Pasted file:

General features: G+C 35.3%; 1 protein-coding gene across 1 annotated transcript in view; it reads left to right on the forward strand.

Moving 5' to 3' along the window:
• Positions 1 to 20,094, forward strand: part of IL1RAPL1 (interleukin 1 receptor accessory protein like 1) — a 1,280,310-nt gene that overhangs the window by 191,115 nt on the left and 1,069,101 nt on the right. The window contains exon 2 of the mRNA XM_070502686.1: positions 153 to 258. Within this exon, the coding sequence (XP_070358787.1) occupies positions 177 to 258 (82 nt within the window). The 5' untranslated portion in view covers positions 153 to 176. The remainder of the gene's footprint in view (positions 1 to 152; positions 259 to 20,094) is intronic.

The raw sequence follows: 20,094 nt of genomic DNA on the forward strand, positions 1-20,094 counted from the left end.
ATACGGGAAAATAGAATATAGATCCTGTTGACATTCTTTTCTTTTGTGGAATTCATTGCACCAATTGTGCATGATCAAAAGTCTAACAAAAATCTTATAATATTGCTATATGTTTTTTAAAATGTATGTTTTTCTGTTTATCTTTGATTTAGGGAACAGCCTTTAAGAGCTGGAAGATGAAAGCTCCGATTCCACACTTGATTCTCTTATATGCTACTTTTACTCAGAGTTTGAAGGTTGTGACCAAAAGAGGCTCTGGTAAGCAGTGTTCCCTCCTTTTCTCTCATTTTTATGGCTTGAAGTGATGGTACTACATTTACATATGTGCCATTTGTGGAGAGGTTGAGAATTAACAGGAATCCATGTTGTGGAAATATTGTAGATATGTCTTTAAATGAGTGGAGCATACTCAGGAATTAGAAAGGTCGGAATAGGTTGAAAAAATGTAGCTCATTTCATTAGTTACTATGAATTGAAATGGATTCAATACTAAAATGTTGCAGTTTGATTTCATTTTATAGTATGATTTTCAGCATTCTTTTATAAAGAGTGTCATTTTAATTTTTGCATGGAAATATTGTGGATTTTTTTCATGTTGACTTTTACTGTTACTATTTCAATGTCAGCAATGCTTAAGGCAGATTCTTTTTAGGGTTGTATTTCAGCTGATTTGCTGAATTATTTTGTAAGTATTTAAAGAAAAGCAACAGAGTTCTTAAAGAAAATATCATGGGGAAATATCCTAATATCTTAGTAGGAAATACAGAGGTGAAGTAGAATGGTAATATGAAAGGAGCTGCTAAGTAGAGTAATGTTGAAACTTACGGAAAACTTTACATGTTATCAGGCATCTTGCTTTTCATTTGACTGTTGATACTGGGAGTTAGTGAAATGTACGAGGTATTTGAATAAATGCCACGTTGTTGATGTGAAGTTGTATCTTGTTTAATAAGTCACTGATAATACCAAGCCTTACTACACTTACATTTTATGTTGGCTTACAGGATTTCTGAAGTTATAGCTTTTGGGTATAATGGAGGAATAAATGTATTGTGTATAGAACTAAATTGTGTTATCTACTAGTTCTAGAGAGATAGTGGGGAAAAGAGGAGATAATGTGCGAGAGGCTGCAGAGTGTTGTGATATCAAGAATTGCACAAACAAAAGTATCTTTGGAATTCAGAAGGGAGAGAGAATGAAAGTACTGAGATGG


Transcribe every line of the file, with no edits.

General features: G+C 35.3%; 1 protein-coding gene across 1 annotated transcript in view; it reads left to right on the forward strand.

Moving 5' to 3' along the window:
• Positions 1 to 20,094, forward strand: part of IL1RAPL1 (interleukin 1 receptor accessory protein like 1) — a 1,280,310-nt gene that overhangs the window by 191,115 nt on the left and 1,069,101 nt on the right. The window contains exon 2 of the mRNA XM_070502686.1: positions 153 to 258. Within this exon, the coding sequence (XP_070358787.1) occupies positions 177 to 258 (82 nt within the window). The 5' untranslated portion in view covers positions 153 to 176. The remainder of the gene's footprint in view (positions 1 to 152; positions 259 to 20,094) is intronic.

The raw sequence follows: 20,094 nt of genomic DNA on the forward strand, positions 1-20,094 counted from the left end.
ATACGGGAAAATAGAATATAGATCCTGTTGACATTCTTTTCTTTTGTGGAATTCATTGCACCAATTGTGCATGATCAAAAGTCTAACAAAAATCTTATAATATTGCTATATGTTTTTTAAAATGTATGTTTTTCTGTTTATCTTTGATTTAGGGAACAGCCTTTAAGAGCTGGAAGATGAAAGCTCCGATTCCACACTTGATTCTCTTATATGCTACTTTTACTCAGAGTTTGAAGGTTGTGACCAAAAGAGGCTCTGGTAAGCAGTGTTCCCTCCTTTTCTCTCATTTTTATGGCTTGAAGTGATGGTACTACATTTACATATGTGCCATTTGTGGAGAGGTTGAGAATTAACAGGAATCCATGTTGTGGAAATATTGTAGATATGTCTTTAAATGAGTGGAGCATACTCAGGAATTAGAAAGGTCGGAATAGGTTGAAAAAATGTAGCTCATTTCATTAGTTACTATGAATTGAAATGGATTCAATACTAAAATGTTGCAGTTTGATTTCATTTTATAGTATGATTTTCAGCATTCTTTTATAAAGAGTGTCATTTTAATTTTTGCATGGAAATATTGTGGATTTTTTTCATGTTGACTTTTACTGTTACTATTTCAATGTCAGCAATGCTTAAGGCAGATTCTTTTTAGGGTTGTATTTCAGCTGATTTGCTGAATTATTTTGTAAGTATTTAAAGAAAAGCAACAGAGTTCTTAAAGAAAATATCATGGGGAAATATCCTAATATCTTAGTAGGAAATACAGAGGTGAAGTAGAATGGTAATATGAAAGGAGCTGCTAAGTAGAGTAATGTTGAAACTTACGGAAAACTTTACATGTTATCAGGCATCTTGCTTTTCATTTGACTGTTGATACTGGGAGTTAGTGAAATGTACGAGGTATTTGAATAAATGCCACGTTGTTGATGTGAAGTTGTATCTTGTTTAATAAGTCACTGATAATACCAAGCCTTACTACACTTACATTTTATGTTGGCTTACAGGATTTCTGAAGTTATAGCTTTTGGGTATAATGGAGGAATAAATGTATTGTGTATAGAACTAAATTGTGTTATCTACTAGTTCTAGAGAGATAGTGGGGAAAAGAGGAGATAATGTGCGAGAGGCTGCAGAGTGTTGTGATATCAAGAATTGCACAAACAAAAGTATCTTTGGAATTCAGAAGGGAGAGAGAATGAAAGTACTGAGATGG